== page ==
Few things are more frustrating than lower back pain for athletes. When you are used to being top of your game, a new ache or pain can be concerning. Chronic low back pain in athletes can be even more upsetting.
You may wonder if your lower back pain will require surgery to correct, but in many cases, it is not. Surgery should be seen as a last resort or carefully prescribed treatment, once other treatments have been ruled unsuccessful.
Here are 8 ways to treat lower back pain in athletes before surgery should be on the table.
See your doctor
If you are having lower back pain, see your doctor. Only a trained medical professional can properly diagnose what may be causing your discomfort and make recommendations based on your risk factors and condition.
For the best advice about the causes and prevention of low back pain in young athletes or lower back pain in adolescent athletes, you might see a pediatrician or sports medicine expert. A spine expert like Dr. Baig can treat children and adolescents too.
Follow their directions
After you have seen the doctor for lower back pain, athletes, follow their guidance. Your doctor can help with a variety of conditions, such as a herniated disc, spinal fractures, or a soft-tissue injury, but only if you follow the game plan. Dr. Baig feels strongly about a conservative treatment approach, with surgery as an option if other treatments don’t work.
Take a time-out
Often, rest is the best way to treat lower back pain. While missing training or games can be upsetting, restoring your back to full form will help in the long run. For lower back pain in teenage athletes treatment often starts with a few days of downtime.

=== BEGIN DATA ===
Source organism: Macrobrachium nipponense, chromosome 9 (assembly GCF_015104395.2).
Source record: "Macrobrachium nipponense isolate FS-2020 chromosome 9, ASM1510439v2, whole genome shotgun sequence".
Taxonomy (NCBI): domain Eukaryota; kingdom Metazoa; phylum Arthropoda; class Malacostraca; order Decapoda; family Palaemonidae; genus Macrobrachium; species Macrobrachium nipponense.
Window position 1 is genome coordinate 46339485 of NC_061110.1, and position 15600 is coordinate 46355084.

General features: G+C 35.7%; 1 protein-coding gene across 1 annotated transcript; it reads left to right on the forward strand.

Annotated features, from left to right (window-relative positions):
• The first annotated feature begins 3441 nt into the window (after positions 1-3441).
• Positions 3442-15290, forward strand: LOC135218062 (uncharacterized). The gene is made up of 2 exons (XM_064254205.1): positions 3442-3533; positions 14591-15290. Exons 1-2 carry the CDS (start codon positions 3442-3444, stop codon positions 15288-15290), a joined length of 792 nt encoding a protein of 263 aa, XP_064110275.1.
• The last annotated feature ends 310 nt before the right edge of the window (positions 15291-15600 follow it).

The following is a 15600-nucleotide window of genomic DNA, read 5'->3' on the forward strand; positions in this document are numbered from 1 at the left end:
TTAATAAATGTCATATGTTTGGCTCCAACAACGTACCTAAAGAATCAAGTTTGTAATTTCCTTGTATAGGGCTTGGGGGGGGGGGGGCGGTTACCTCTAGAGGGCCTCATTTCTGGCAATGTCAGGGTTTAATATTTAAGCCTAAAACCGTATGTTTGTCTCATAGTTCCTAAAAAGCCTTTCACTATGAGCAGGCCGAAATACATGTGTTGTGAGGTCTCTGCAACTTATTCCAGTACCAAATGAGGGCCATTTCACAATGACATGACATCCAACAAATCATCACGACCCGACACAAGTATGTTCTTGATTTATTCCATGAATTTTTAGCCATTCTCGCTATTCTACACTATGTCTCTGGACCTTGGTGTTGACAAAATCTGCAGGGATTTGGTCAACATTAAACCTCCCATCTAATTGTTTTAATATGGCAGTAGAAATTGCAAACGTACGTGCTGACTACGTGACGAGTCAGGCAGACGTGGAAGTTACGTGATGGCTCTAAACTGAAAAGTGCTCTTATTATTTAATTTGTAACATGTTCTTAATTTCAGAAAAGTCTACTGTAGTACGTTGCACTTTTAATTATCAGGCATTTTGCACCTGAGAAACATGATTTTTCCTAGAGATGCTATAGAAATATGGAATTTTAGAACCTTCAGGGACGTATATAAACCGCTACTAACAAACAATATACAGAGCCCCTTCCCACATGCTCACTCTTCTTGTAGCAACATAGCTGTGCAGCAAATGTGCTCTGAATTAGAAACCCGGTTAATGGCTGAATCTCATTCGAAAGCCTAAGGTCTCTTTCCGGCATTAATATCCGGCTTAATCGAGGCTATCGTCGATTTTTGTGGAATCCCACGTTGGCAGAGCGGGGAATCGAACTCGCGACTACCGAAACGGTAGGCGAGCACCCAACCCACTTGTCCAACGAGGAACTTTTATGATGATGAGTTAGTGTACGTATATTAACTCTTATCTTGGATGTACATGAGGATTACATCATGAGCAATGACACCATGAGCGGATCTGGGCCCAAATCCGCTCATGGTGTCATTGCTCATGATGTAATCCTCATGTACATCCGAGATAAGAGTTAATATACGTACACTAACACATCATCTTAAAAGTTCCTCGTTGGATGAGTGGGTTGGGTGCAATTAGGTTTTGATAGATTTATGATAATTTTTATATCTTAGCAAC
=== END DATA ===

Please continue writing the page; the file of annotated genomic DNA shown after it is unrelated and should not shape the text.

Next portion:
Try ice and heat
Some back injuries respond well to heat, and others need ice. Your doctor’s recommendations will help you to know which might bring you the most relief. As we’ve said in our blog, ice is generally better than heat for back pain that may be caused by an acute injury, and heat may work better than ice for chronic back pain.
Practice careful stretching
While it may be surprising, careful and correctly performed stretching can be very helpful for some lower back pain. Spine Health explains, “Regularly stretching the muscles, tendons, and ligaments that support the spine is an important element of all back exercise programs. Stretches designed to alleviate neck and back pain are likely to be prescribed by a doctor, physical therapist, or spine specialist.”
See our suggestions for stretches that would help lower back pain in athletes.
Your doctor may recommend physical therapy to help you regain muscle strength depending on the prevalence of your low back pain. Like your doctor, it’s important to follow the physical therapist’s recommendations carefully, and to do your “homework.” Physical Therapy can be a great way to get you back on the field.
Pain medication (if recommended)
If your doctor recommends pain medication, then you’ll want to closely follow those instructions. Over-the-counter medications like ibuprofen or acetaminophen are often helpful for lower back pain. Sometimes a doctor may recommend a muscle relaxer or a similar medication.
There is good reason to be concerned about pain medication, so discuss this with your doctor. You may also want to try natural remedies that will help reduce inflammation. In our blog on back pain management, we say that you might “try boiling ginger root in hot water for a soothing and anti-inflammatory cup of tea, or try some capsaicin or CBD in your favorite cream or salve.”
If all of the above have failed to bring relief to lower back pain in athletes, a doctor may Book a consultation – contact the experts as Desert Spine and Scoliosis today.recommend an injection of a corticosteroid or other medication.
It is most likely that your doctor will recommend some combination of these treatments to get your lower back pain under control. Unless they find a severe or traumatic injury, it may be very possible to treat lower back pain in athletes without surgery.